By Darcy Thomas

American White Pelican – photo courtesy of Gerrit Van

Early June last year in Dupuyer a man approached to ask about Glacier National Park as he was excited about driving over Going to the Sun Road from the east. I informed him the road was not yet fully open. As he expressed his disappointment I sighted three gigantic, gorgeous white birds with black on their wings soaring overhead. “Oh, pelicans!”, I exclaimed. “How beautiful!”. The birds were so close you could see the details of their massive orange horned bills, orange legs, and white plumage. They are so large their wings measure over nine feet from tip to tip. I wanted this man to feel the same enthusiasm as I felt at the sight of these magnificent birds. But he merely glanced at them. Maybe I shouldn’t expect others to feel the way I do.

“Pelicans in Montana?”, you ask. You saw pelicans on the coast. But those were brown, and these are white. How can pelicans be so far inland? But see them you do. There are eight pelican species – two of which live in North America. Brown Pelicans live along coastal waters and seas. The American White Pelican is found in freshwater into the interior of North America. In Montana you can find them during migration and in summer. They rarely winter inland, preferring coastal bays, inlets, estuaries, and sloughs during the cold months. The exception is the Salton Sea where they regularly winter over. 

American White Pelicans are often found together with Double-crested Cormorants as they forage together in shallow water, each taking different fish at different depths.  Pelicans cooperate when feeding by surrounding fish and corralling them into shallow water while dipping their bills and flapping their wings. A common misconception is that pelicans carry food in their bill pouches, but this is not the case. They simply dip their bills to scoop up fish into the pouch, raise their bills to drain water, and swallow. Another use of the bill pouch comes into play when these big birds become overheated. To cool off they face away from the sun and flutter their bill pouches to let body heat escape.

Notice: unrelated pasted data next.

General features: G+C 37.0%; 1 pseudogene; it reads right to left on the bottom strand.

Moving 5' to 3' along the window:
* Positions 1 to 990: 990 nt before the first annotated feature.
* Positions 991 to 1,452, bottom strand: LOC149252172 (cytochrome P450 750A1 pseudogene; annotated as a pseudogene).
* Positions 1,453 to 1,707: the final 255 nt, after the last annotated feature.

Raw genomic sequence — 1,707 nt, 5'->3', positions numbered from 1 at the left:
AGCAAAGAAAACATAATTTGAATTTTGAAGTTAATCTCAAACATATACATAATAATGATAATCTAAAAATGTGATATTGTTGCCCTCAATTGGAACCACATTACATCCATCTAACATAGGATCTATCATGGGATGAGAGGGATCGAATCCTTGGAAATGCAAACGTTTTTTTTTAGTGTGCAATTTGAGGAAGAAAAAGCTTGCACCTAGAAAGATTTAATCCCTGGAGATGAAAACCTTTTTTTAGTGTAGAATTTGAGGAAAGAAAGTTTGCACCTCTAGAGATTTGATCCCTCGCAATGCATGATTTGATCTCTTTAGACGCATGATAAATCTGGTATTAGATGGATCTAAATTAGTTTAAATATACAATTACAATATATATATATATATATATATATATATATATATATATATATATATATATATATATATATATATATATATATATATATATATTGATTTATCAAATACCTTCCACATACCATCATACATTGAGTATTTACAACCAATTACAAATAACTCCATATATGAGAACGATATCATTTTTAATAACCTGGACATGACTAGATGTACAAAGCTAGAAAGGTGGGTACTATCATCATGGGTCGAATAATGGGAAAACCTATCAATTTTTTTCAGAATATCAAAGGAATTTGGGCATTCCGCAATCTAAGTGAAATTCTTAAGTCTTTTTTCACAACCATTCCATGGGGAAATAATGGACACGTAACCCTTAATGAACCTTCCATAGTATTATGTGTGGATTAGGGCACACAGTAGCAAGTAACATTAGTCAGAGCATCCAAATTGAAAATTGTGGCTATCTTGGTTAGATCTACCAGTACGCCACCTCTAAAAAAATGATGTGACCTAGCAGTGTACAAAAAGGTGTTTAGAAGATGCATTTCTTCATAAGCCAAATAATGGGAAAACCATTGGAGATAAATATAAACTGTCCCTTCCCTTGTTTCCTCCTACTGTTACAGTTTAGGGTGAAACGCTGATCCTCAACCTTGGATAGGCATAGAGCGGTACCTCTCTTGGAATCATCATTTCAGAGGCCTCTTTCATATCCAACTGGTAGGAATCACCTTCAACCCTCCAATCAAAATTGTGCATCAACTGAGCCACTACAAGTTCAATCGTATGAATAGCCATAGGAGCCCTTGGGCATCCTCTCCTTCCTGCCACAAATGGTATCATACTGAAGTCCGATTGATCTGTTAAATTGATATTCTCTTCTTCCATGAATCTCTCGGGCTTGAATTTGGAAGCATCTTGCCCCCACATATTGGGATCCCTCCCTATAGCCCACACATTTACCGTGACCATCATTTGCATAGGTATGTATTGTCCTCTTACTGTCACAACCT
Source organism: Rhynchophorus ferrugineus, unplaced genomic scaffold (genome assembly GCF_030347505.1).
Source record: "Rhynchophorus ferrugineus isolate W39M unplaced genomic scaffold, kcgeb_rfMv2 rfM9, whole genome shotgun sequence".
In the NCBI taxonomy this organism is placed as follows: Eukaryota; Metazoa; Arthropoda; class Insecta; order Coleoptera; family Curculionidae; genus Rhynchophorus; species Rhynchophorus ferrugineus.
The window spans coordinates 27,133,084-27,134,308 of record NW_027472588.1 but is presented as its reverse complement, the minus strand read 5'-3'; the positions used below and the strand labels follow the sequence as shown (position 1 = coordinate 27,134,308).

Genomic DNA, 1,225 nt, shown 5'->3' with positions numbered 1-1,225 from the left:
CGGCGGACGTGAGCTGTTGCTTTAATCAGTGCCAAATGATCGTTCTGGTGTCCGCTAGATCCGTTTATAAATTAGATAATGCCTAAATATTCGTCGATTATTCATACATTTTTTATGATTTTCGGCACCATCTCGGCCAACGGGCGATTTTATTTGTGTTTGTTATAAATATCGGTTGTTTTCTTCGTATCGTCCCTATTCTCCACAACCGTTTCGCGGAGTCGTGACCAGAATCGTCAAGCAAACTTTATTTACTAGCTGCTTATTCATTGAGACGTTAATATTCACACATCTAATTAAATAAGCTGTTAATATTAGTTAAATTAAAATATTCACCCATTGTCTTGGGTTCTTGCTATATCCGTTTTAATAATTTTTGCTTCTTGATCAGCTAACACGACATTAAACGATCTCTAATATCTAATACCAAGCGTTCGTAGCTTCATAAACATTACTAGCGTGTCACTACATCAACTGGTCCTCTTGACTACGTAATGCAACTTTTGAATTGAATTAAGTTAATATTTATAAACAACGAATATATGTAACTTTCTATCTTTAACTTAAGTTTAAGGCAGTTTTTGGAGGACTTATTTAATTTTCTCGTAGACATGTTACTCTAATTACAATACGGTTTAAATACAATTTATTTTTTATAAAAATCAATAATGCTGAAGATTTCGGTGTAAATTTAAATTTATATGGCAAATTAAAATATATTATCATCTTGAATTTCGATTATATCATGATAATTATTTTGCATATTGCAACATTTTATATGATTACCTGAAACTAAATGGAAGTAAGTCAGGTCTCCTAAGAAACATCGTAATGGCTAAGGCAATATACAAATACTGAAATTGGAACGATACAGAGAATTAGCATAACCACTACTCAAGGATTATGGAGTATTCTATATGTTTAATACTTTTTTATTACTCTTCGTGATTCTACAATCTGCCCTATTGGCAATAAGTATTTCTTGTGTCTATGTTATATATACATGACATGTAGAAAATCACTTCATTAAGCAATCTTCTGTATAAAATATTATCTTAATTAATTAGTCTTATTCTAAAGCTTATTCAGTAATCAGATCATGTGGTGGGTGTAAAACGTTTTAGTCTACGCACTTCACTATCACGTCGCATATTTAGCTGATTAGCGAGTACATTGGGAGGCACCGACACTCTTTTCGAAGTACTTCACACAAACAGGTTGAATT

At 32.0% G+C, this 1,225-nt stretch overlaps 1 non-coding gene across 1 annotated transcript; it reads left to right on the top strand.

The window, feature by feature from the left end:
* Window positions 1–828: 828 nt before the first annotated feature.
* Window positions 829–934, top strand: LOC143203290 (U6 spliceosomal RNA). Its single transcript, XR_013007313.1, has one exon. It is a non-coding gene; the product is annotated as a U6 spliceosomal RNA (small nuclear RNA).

Pelicans are also good at stealing food from one another as well as from cormorants. They have even been seen stealing food from other pelicans in their nesting colonies when the other parent has disgorged food for its young. That’s not such a bad idea for a bird that must provide about 150 pounds of food to raise a chick until it can forage on its own.

Besides feeding together, American White Pelicans share the same nesting colonies with Double-crested Cormorants, Great Blue Herons, and California Gulls. In Montana these are found at Medicine Lake National Wildlife Refuge, Bowdoin National Wildlife Refuge, Arod Lake, and Canyon Ferry Reservoir. Pelicans can also be seen at other locations in Montana during migration, including Ninepipe Refuge, Freezout Lake, Red Rock Lakes, and along the Missouri River.

Look for American White Pelicans in Montana beginning in April when they arrive at their colonies to nest. They lay eggs – usually two – and incubate them from late April through May. Often only one chick survives as the other is harassed or killed by its nest mate. Before hatching, chicks inside the egg squawk to let their parents know they are too hot or cold! Both parents incubate the eggs by covering them with their webbed feet and will lift their feet off the eggs or cover them according to the clamor emanating from within the eggs. Young hatch in Late May and June and stay in the colonies until mid-August.

These pelicans are large and gregarious. They appear graceful in the sky as they soar in V-formations. On the ground they appear ungainly when walking, quite fast, but in an awkward, rolling way on their webbed feet. On water they prove to be strong swimmers.

As big as they are they still have predators from the sky and from the land, including foxes, coyotes, gulls, ravens, Great Horned Owls, and Bald Eagles. When predators from the sky are a danger pelicans fly aggressively before going into a near stall. To discourage predators on land they stand upright, grunt, and make threat displays by opening and closing their bills as they lunge forward jabbing with their bill. 

If you have yet to see an American White Pelican you may want to visit a likely hotspot this summer where you can add this bird to your life list. And, if you run across a tourist when you happen to see a pelican, point it out. Your tourist may just love seeing such a magnificent bird.

American White Pelican Range Map